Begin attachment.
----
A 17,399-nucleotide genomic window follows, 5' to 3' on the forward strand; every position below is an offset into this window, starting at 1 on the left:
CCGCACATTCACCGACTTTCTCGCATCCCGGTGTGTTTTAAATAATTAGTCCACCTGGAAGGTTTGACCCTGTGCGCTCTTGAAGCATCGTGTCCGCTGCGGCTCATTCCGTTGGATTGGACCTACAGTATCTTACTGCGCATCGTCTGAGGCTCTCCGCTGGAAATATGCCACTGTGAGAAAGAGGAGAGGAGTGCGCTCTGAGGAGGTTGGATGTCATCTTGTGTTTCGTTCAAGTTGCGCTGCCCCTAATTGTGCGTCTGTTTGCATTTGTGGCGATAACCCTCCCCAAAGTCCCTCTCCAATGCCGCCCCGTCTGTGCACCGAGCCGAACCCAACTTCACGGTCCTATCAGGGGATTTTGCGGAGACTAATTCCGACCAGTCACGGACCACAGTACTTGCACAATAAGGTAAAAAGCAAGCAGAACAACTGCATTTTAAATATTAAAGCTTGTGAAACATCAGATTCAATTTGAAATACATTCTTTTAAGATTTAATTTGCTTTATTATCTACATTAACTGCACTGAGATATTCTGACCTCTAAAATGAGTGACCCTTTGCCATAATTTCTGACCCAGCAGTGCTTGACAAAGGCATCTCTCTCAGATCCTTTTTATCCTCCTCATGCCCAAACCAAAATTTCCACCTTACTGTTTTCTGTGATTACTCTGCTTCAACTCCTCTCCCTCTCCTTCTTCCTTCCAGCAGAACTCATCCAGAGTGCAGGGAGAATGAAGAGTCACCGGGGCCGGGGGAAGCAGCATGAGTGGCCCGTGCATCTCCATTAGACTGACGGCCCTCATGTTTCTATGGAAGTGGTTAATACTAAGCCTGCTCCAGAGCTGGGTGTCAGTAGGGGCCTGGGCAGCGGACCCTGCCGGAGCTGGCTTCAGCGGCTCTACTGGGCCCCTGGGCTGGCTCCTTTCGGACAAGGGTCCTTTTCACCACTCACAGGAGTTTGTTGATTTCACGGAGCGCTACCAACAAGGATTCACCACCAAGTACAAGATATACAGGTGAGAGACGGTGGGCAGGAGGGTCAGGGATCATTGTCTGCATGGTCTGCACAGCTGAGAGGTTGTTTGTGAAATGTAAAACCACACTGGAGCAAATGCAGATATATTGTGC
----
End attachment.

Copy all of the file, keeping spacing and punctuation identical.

A 17,399-nucleotide genomic window follows, 5' to 3' on the forward strand; every position below is an offset into this window, starting at 1 on the left:
CCGCACATTCACCGACTTTCTCGCATCCCGGTGTGTTTTAAATAATTAGTCCACCTGGAAGGTTTGACCCTGTGCGCTCTTGAAGCATCGTGTCCGCTGCGGCTCATTCCGTTGGATTGGACCTACAGTATCTTACTGCGCATCGTCTGAGGCTCTCCGCTGGAAATATGCCACTGTGAGAAAGAGGAGAGGAGTGCGCTCTGAGGAGGTTGGATGTCATCTTGTGTTTCGTTCAAGTTGCGCTGCCCCTAATTGTGCGTCTGTTTGCATTTGTGGCGATAACCCTCCCCAAAGTCCCTCTCCAATGCCGCCCCGTCTGTGCACCGAGCCGAACCCAACTTCACGGTCCTATCAGGGGATTTTGCGGAGACTAATTCCGACCAGTCACGGACCACAGTACTTGCACAATAAGGTAAAAAGCAAGCAGAACAACTGCATTTTAAATATTAAAGCTTGTGAAACATCAGATTCAATTTGAAATACATTCTTTTAAGATTTAATTTGCTTTATTATCTACATTAACTGCACTGAGATATTCTGACCTCTAAAATGAGTGACCCTTTGCCATAATTTCTGACCCAGCAGTGCTTGACAAAGGCATCTCTCTCAGATCCTTTTTATCCTCCTCATGCCCAAACCAAAATTTCCACCTTACTGTTTTCTGTGATTACTCTGCTTCAACTCCTCTCCCTCTCCTTCTTCCTTCCAGCAGAACTCATCCAGAGTGCAGGGAGAATGAAGAGTCACCGGGGCCGGGGGAAGCAGCATGAGTGGCCCGTGCATCTCCATTAGACTGACGGCCCTCATGTTTCTATGGAAGTGGTTAATACTAAGCCTGCTCCAGAGCTGGGTGTCAGTAGGGGCCTGGGCAGCGGACCCTGCCGGAGCTGGCTTCAGCGGCTCTACTGGGCCCCTGGGCTGGCTCCTTTCGGACAAGGGTCCTTTTCACCACTCACAGGAGTTTGTTGATTTCACGGAGCGCTACCAACAAGGATTCACCACCAAGTACAAGATATACAGGTGAGAGACGGTGGGCAGGAGGGTCAGGGATCATTGTCTGCATGGTCTGCACAGCTGAGAGGTTGTTTGTGAAATGTAAAACCACACTGGAGCAAATGCAGATATATTGTGC